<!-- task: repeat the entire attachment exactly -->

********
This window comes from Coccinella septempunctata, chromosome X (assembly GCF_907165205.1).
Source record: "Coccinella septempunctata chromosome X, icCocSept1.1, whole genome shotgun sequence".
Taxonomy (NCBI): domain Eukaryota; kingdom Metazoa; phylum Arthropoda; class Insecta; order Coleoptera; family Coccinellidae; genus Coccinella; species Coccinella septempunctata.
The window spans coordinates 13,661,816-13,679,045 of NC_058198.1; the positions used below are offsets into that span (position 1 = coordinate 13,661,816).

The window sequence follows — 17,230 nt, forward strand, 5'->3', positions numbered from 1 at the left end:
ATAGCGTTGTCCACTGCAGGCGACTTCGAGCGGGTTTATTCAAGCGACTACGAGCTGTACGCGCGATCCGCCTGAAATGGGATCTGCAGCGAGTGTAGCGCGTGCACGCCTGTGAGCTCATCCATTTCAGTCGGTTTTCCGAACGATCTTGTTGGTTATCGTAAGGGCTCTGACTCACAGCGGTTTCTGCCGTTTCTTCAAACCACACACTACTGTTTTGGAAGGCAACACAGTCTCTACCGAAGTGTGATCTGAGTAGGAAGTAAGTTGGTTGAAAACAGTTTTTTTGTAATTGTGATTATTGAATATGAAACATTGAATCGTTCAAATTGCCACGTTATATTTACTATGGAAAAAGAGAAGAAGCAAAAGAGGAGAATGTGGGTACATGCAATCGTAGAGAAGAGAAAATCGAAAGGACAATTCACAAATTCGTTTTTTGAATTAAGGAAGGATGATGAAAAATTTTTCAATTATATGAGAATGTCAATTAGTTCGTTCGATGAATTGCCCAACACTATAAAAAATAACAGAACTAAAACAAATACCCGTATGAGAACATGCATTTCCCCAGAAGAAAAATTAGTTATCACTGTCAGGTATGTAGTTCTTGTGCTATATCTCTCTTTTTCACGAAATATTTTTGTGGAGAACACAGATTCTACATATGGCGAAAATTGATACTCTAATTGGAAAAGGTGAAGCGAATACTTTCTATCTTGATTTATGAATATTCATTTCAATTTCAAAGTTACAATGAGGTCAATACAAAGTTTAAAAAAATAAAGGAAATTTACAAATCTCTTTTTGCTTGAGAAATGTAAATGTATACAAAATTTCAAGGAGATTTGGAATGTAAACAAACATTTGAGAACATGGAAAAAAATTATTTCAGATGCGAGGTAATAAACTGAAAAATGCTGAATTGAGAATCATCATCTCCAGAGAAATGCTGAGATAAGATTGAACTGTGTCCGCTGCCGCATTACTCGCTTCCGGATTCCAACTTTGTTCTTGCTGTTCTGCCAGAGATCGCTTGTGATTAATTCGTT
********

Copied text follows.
This window comes from Coccinella septempunctata, chromosome X (assembly GCF_907165205.1).
Source record: "Coccinella septempunctata chromosome X, icCocSept1.1, whole genome shotgun sequence".
Taxonomy (NCBI): domain Eukaryota; kingdom Metazoa; phylum Arthropoda; class Insecta; order Coleoptera; family Coccinellidae; genus Coccinella; species Coccinella septempunctata.
The window spans coordinates 13,661,816-13,679,045 of NC_058198.1; the positions used below are offsets into that span (position 1 = coordinate 13,661,816).

The window sequence follows — 17,230 nt, forward strand, 5'->3', positions numbered from 1 at the left end:
ATAGCGTTGTCCACTGCAGGCGACTTCGAGCGGGTTTATTCAAGCGACTACGAGCTGTACGCGCGATCCGCCTGAAATGGGATCTGCAGCGAGTGTAGCGCGTGCACGCCTGTGAGCTCATCCATTTCAGTCGGTTTTCCGAACGATCTTGTTGGTTATCGTAAGGGCTCTGACTCACAGCGGTTTCTGCCGTTTCTTCAAACCACACACTACTGTTTTGGAAGGCAACACAGTCTCTACCGAAGTGTGATCTGAGTAGGAAGTAAGTTGGTTGAAAACAGTTTTTTTGTAATTGTGATTATTGAATATGAAACATTGAATCGTTCAAATTGCCACGTTATATTTACTATGGAAAAAGAGAAGAAGCAAAAGAGGAGAATGTGGGTACATGCAATCGTAGAGAAGAGAAAATCGAAAGGACAATTCACAAATTCGTTTTTTGAATTAAGGAAGGATGATGAAAAATTTTTCAATTATATGAGAATGTCAATTAGTTCGTTCGATGAATTGCCCAACACTATAAAAAATAACAGAACTAAAACAAATACCCGTATGAGAACATGCATTTCCCCAGAAGAAAAATTAGTTATCACTGTCAGGTATGTAGTTCTTGTGCTATATCTCTCTTTTTCACGAAATATTTTTGTGGAGAACACAGATTCTACATATGGCGAAAATTGATACTCTAATTGGAAAAGGTGAAGCGAATACTTTCTATCTTGATTTATGAATATTCATTTCAATTTCAAAGTTACAATGAGGTCAATACAAAGTTTAAAAAAATAAAGGAAATTTACAAATCTCTTTTTGCTTGAGAAATGTAAATGTATACAAAATTTCAAGGAGATTTGGAATGTAAACAAACATTTGAGAACATGGAAAAAAATTATTTCAGATGCGAGGTAATAAACTGAAAAATGCTGAATTGAGAATCATCATCTCCAGAGAAATGCTGAGATAAGATTGAACTGTGTCCGCTGCCGCATTACTCGCTTCCGGATTCCAACTTTGTTCTTGCTGTTCTGCCAGAGATCGCTTGTGATTAATTCGTT